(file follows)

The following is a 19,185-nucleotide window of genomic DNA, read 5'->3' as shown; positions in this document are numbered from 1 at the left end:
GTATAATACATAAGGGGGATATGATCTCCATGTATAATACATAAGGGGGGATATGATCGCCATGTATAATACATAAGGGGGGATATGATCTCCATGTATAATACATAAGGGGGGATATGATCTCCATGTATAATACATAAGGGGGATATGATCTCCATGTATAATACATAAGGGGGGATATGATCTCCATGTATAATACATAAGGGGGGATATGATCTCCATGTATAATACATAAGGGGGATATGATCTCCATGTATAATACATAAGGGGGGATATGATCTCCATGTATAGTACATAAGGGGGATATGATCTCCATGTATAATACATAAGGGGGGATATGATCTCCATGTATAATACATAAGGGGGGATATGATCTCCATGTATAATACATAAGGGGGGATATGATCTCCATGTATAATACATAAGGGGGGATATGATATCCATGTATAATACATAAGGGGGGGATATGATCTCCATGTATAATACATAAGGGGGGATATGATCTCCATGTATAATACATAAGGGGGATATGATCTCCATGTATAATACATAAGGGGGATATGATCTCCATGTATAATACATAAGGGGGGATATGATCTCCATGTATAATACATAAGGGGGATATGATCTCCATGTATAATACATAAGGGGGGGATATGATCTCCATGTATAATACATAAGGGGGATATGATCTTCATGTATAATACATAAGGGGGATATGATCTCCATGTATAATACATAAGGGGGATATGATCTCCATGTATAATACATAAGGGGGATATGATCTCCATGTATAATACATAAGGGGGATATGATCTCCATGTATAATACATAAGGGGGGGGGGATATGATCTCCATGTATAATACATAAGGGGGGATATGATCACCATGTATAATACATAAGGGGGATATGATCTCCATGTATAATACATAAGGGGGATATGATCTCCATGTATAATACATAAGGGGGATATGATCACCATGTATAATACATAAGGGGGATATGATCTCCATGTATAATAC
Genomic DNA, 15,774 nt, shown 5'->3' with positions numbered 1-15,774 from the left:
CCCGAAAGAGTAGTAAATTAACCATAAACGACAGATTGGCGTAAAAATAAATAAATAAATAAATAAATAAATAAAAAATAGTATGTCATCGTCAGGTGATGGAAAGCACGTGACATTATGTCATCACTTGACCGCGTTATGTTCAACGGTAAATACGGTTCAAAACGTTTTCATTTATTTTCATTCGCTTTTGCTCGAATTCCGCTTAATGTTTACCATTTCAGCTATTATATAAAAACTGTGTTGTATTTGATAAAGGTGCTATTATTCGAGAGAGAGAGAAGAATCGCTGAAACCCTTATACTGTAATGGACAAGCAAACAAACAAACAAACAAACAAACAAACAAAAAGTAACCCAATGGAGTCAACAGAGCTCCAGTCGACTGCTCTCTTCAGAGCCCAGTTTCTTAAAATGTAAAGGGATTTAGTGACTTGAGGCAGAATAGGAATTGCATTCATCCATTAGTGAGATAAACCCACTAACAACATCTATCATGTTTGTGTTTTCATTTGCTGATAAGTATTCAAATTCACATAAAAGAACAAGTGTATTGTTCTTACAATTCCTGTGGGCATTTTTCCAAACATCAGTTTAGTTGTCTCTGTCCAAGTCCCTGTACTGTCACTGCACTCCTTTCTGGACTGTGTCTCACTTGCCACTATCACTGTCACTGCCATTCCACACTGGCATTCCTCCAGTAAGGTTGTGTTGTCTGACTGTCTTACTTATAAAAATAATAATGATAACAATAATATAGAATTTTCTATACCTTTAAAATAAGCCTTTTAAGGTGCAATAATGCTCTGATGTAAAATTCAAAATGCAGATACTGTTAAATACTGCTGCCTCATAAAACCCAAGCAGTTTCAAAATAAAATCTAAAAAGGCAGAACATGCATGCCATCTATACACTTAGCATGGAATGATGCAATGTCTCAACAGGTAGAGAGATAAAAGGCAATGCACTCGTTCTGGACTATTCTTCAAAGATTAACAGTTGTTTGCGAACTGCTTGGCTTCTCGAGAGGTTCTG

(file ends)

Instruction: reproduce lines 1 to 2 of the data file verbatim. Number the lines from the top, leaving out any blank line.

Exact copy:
The following is a 19,185-nucleotide window of genomic DNA, read 5'->3' as shown; positions in this document are numbered from 1 at the left end:
GTATAATACATAAGGGGGATATGATCTCCATGTATAATACATAAGGGGGGATATGATCGCCATGTATAATACATAAGGGGGGATATGATCTCCATGTATAATACATAAGGGGGGATATGATCTCCATGTATAATACATAAGGGGGATATGATCTCCATGTATAATACATAAGGGGGGATATGATCTCCATGTATAATACATAAGGGGGGATATGATCTCCATGTATAATACATAAGGGGGATATGATCTCCATGTATAATACATAAGGGGGGATATGATCTCCATGTATAGTACATAAGGGGGATATGATCTCCATGTATAATACATAAGGGGGGATATGATCTCCATGTATAATACATAAGGGGGGATATGATCTCCATGTATAATACATAAGGGGGGATATGATCTCCATGTATAATACATAAGGGGGGATATGATATCCATGTATAATACATAAGGGGGGGATATGATCTCCATGTATAATACATAAGGGGGGATATGATCTCCATGTATAATACATAAGGGGGATATGATCTCCATGTATAATACATAAGGGGGATATGATCTCCATGTATAATACATAAGGGGGGATATGATCTCCATGTATAATACATAAGGGGGATATGATCTCCATGTATAATACATAAGGGGGGGATATGATCTCCATGTATAATACATAAGGGGGATATGATCTTCATGTATAATACATAAGGGGGATATGATCTCCATGTATAATACATAAGGGGGATATGATCTCCATGTATAATACATAAGGGGGATATGATCTCCATGTATAATACATAAGGGGGATATGATCTCCATGTATAATACATAAGGGGGGGGGGATATGATCTCCATGTATAATACATAAGGGGGGATATGATCACCATGTATAATACATAAGGGGGATATGATCTCCATGTATAATACATAAGGGGGATATGATCTCCATGTATAATACATAAGGGGGATATGATCACCATGTATAATACATAAGGGGGATATGATCTCCATGTATAATAC